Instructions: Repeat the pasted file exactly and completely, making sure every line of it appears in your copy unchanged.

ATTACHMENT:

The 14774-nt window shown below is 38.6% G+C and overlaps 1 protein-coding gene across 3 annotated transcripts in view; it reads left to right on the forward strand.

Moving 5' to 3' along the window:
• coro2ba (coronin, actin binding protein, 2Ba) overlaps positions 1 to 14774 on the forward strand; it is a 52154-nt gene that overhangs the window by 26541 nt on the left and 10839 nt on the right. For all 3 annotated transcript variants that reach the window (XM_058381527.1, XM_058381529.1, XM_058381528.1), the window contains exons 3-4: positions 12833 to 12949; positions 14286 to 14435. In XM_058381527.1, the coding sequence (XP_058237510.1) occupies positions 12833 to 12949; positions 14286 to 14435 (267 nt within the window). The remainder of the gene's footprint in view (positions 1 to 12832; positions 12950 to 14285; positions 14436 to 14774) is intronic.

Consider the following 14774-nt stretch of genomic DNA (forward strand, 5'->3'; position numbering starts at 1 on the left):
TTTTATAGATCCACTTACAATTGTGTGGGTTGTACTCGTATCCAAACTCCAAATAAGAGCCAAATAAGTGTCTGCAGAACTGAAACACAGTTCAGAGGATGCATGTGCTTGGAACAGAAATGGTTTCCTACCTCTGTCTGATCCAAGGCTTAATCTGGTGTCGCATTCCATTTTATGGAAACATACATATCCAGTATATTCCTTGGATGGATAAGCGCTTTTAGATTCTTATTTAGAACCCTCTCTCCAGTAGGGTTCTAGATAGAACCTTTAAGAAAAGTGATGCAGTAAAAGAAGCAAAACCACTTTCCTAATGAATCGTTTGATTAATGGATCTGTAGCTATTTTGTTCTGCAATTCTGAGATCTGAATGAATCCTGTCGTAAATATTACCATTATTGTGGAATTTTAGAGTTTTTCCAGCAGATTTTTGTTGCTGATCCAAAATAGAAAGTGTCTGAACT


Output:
The 14774-nt window shown below is 38.6% G+C and overlaps 1 protein-coding gene across 3 annotated transcripts in view; it reads left to right on the forward strand.

Moving 5' to 3' along the window:
• coro2ba (coronin, actin binding protein, 2Ba) overlaps positions 1 to 14774 on the forward strand; it is a 52154-nt gene that overhangs the window by 26541 nt on the left and 10839 nt on the right. For all 3 annotated transcript variants that reach the window (XM_058381527.1, XM_058381529.1, XM_058381528.1), the window contains exons 3-4: positions 12833 to 12949; positions 14286 to 14435. In XM_058381527.1, the coding sequence (XP_058237510.1) occupies positions 12833 to 12949; positions 14286 to 14435 (267 nt within the window). The remainder of the gene's footprint in view (positions 1 to 12832; positions 12950 to 14285; positions 14436 to 14774) is intronic.

Consider the following 14774-nt stretch of genomic DNA (forward strand, 5'->3'; position numbering starts at 1 on the left):
TTTTATAGATCCACTTACAATTGTGTGGGTTGTACTCGTATCCAAACTCCAAATAAGAGCCAAATAAGTGTCTGCAGAACTGAAACACAGTTCAGAGGATGCATGTGCTTGGAACAGAAATGGTTTCCTACCTCTGTCTGATCCAAGGCTTAATCTGGTGTCGCATTCCATTTTATGGAAACATACATATCCAGTATATTCCTTGGATGGATAAGCGCTTTTAGATTCTTATTTAGAACCCTCTCTCCAGTAGGGTTCTAGATAGAACCTTTAAGAAAAGTGATGCAGTAAAAGAAGCAAAACCACTTTCCTAATGAATCGTTTGATTAATGGATCTGTAGCTATTTTGTTCTGCAATTCTGAGATCTGAATGAATCCTGTCGTAAATATTACCATTATTGTGGAATTTTAGAGTTTTTCCAGCAGATTTTTGTTGCTGATCCAAAATAGAAAGTGTCTGAACT